Police crackdown on Englewood neighborhod

Friday, March 24, 2006

A crackdown is underway in Chicago's Englewood community as police step up efforts to make streets safer for residents after two young girls were killed by gunfire.

For a long time, we have heard Englewood residents demand increased police protection. At long last, the extra troops have arrived, and Englewood is still a tough place to live.

Residents say there has been a noticeable increase in police presence in the Englewood community and they have seen numerous arrests. A march is planned Friday night for residents.

"There's been a lot of heat in the neighborhood, they stopping everybody," said Vernon Johnson.

Johnson says he has been stopped and searched four times in the past two weeks, always by squads of black-uniformed, special operations officers who now patrol the crime-ridden neighborhood 24 hours a day.

"They are stopping anybody. Not just me, anybody they see walking," Johnson said.

The increased patrols are targeting drug dealers and users, as well as suspected gang members, and began earlier this month following the deaths of 14-year-old Starkesia Reed and 10-year-old Siretha White. The girls were killed by stray bullets fired during unrelated incidents eight days apart.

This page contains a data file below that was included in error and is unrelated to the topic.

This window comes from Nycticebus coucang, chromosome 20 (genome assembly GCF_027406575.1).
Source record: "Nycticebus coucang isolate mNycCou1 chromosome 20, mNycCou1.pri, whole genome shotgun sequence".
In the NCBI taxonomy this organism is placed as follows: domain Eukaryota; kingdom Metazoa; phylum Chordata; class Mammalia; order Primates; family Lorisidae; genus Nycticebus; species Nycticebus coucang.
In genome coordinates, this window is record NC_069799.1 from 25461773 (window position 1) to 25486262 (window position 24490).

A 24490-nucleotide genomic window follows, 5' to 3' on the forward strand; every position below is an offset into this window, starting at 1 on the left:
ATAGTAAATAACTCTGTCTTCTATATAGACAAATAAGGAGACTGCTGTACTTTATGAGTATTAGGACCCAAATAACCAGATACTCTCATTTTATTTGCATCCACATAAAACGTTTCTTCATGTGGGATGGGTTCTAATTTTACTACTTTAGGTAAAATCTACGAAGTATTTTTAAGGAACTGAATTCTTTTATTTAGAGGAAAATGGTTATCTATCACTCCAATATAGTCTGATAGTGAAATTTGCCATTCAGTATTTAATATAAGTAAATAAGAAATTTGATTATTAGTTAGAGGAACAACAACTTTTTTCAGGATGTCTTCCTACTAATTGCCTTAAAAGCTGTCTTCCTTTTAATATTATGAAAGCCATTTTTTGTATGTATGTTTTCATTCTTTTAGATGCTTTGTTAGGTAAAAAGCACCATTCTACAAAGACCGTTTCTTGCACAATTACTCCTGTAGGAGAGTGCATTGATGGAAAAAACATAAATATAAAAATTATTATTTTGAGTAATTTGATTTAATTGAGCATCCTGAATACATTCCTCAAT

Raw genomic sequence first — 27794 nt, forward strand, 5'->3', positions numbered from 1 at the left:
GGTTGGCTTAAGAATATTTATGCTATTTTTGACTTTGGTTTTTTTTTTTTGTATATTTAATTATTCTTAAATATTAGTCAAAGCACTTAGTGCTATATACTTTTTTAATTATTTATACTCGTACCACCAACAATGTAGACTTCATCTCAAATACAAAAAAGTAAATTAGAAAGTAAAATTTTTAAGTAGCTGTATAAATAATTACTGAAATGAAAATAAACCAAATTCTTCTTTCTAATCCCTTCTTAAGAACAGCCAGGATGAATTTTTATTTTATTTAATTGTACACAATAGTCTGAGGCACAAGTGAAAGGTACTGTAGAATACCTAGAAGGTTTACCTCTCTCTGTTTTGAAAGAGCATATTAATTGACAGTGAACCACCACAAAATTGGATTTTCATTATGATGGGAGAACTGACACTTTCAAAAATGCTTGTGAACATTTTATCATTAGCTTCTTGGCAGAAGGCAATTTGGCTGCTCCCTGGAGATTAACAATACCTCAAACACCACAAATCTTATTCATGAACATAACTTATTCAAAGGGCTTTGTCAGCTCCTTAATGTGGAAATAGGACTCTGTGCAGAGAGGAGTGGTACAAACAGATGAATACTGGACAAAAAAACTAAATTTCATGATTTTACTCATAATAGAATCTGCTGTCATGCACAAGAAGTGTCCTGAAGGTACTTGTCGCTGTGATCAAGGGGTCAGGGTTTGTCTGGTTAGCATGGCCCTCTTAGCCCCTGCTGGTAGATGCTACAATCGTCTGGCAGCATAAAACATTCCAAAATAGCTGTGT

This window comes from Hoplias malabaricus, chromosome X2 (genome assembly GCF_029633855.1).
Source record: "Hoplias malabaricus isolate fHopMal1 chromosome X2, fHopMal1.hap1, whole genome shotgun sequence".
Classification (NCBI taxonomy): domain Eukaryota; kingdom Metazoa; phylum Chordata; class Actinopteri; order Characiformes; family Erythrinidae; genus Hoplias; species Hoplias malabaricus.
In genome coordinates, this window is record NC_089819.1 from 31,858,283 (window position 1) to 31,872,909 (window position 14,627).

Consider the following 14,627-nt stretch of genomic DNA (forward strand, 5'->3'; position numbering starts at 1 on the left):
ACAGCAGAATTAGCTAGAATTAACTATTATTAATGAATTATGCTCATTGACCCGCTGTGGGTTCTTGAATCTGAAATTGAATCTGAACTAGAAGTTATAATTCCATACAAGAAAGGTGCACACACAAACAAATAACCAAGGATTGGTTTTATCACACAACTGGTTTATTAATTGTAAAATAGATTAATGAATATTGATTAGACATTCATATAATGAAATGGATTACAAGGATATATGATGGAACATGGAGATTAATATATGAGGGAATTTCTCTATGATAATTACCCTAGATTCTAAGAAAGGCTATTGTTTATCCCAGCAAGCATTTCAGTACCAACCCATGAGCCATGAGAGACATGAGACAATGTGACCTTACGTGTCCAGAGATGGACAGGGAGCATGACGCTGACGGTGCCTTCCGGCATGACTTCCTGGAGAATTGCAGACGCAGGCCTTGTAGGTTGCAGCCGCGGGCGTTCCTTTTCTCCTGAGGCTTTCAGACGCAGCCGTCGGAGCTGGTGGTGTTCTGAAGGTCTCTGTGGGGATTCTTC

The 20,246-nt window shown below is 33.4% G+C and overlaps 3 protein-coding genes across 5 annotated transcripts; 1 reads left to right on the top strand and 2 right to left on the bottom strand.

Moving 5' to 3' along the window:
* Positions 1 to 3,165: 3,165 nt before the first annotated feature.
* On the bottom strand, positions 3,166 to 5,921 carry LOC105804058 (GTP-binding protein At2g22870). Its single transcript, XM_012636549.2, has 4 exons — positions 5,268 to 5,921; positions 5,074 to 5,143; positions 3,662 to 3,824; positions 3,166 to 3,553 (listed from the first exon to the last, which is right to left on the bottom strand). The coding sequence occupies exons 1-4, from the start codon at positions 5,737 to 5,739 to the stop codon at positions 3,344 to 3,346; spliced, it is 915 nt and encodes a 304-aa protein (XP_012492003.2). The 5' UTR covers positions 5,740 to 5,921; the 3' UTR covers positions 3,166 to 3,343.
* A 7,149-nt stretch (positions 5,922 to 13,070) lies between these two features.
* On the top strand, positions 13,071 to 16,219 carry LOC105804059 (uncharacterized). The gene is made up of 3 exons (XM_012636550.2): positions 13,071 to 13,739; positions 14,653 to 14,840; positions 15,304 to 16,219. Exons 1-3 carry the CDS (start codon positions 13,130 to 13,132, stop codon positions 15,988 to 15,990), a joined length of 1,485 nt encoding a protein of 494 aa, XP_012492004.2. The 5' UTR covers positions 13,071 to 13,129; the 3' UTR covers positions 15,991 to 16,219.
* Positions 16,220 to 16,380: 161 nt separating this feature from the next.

"They have been too reckless. Females or guys," one neighborhood teen said.

Teenagers we met Friday afternoon say they keep moving and don't loiter on Englewood streets during the police crackdown.

"When they grab you, they going to talk all types of ways," said one.

For years, many Englewood homeowners have demanded an increased police presence in the neighborhood. But 64-year-old Richard Dunn is having second thoughts after an encounter he says he had with a policeman last week.

"He stuck a gun up my nose," Dunn said.

Dunn says he did not file a complaint with the Chicago Police Department following the alleged incident. He says, despite the murders earlier this month, police must remember during the crackdown that most Englewood residents are not criminals.

"You got to have law and order. See? You can't have everybody running off doing what they want to do, whenever they get ready to do it. But we got to do it in a certain way and we got to have the respect on both sides of the ledger," said Dunn.

There is no word on how long Chicago police will maintain their increased patrols in the neighborhood.

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